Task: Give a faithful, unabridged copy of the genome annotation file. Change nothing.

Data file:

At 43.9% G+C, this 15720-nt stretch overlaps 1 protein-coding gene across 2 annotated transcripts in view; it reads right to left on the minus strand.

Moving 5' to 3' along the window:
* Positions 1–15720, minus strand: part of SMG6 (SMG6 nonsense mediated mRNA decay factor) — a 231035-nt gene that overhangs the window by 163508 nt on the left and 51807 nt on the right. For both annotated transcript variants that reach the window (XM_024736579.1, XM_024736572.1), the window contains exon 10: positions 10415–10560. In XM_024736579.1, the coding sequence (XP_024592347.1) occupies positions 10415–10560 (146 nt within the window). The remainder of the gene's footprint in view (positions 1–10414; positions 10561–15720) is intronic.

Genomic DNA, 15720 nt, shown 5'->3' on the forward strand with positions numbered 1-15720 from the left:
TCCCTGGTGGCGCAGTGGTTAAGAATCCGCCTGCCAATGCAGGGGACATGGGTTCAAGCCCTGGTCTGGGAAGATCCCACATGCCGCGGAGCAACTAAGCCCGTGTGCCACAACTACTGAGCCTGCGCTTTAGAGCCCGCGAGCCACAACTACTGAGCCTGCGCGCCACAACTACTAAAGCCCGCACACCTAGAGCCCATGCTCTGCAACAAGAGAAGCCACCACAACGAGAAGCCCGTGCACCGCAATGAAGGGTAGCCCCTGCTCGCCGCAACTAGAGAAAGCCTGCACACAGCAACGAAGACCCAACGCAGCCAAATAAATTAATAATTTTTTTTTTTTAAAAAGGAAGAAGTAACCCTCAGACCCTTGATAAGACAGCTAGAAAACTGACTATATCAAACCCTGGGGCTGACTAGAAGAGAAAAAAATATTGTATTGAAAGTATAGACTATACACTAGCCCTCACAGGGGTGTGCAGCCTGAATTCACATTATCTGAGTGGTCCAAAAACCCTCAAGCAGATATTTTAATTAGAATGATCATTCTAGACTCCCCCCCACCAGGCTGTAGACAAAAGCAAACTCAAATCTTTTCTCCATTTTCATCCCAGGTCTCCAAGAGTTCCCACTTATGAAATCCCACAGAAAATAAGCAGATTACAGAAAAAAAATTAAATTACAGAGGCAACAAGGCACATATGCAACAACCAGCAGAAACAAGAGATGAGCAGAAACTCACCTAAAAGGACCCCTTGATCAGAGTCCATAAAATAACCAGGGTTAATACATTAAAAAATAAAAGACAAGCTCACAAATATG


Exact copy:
At 43.9% G+C, this 15720-nt stretch overlaps 1 protein-coding gene across 2 annotated transcripts in view; it reads right to left on the minus strand.

Moving 5' to 3' along the window:
* Positions 1–15720, minus strand: part of SMG6 (SMG6 nonsense mediated mRNA decay factor) — a 231035-nt gene that overhangs the window by 163508 nt on the left and 51807 nt on the right. For both annotated transcript variants that reach the window (XM_024736579.1, XM_024736572.1), the window contains exon 10: positions 10415–10560. In XM_024736579.1, the coding sequence (XP_024592347.1) occupies positions 10415–10560 (146 nt within the window). The remainder of the gene's footprint in view (positions 1–10414; positions 10561–15720) is intronic.

Genomic DNA, 15720 nt, shown 5'->3' on the forward strand with positions numbered 1-15720 from the left:
TCCCTGGTGGCGCAGTGGTTAAGAATCCGCCTGCCAATGCAGGGGACATGGGTTCAAGCCCTGGTCTGGGAAGATCCCACATGCCGCGGAGCAACTAAGCCCGTGTGCCACAACTACTGAGCCTGCGCTTTAGAGCCCGCGAGCCACAACTACTGAGCCTGCGCGCCACAACTACTAAAGCCCGCACACCTAGAGCCCATGCTCTGCAACAAGAGAAGCCACCACAACGAGAAGCCCGTGCACCGCAATGAAGGGTAGCCCCTGCTCGCCGCAACTAGAGAAAGCCTGCACACAGCAACGAAGACCCAACGCAGCCAAATAAATTAATAATTTTTTTTTTTTAAAAAGGAAGAAGTAACCCTCAGACCCTTGATAAGACAGCTAGAAAACTGACTATATCAAACCCTGGGGCTGACTAGAAGAGAAAAAAATATTGTATTGAAAGTATAGACTATACACTAGCCCTCACAGGGGTGTGCAGCCTGAATTCACATTATCTGAGTGGTCCAAAAACCCTCAAGCAGATATTTTAATTAGAATGATCATTCTAGACTCCCCCCCACCAGGCTGTAGACAAAAGCAAACTCAAATCTTTTCTCCATTTTCATCCCAGGTCTCCAAGAGTTCCCACTTATGAAATCCCACAGAAAATAAGCAGATTACAGAAAAAAAATTAAATTACAGAGGCAACAAGGCACATATGCAACAACCAGCAGAAACAAGAGATGAGCAGAAACTCACCTAAAAGGACCCCTTGATCAGAGTCCATAAAATAACCAGGGTTAATACATTAAAAAATAAAAGACAAGCTCACAAATATG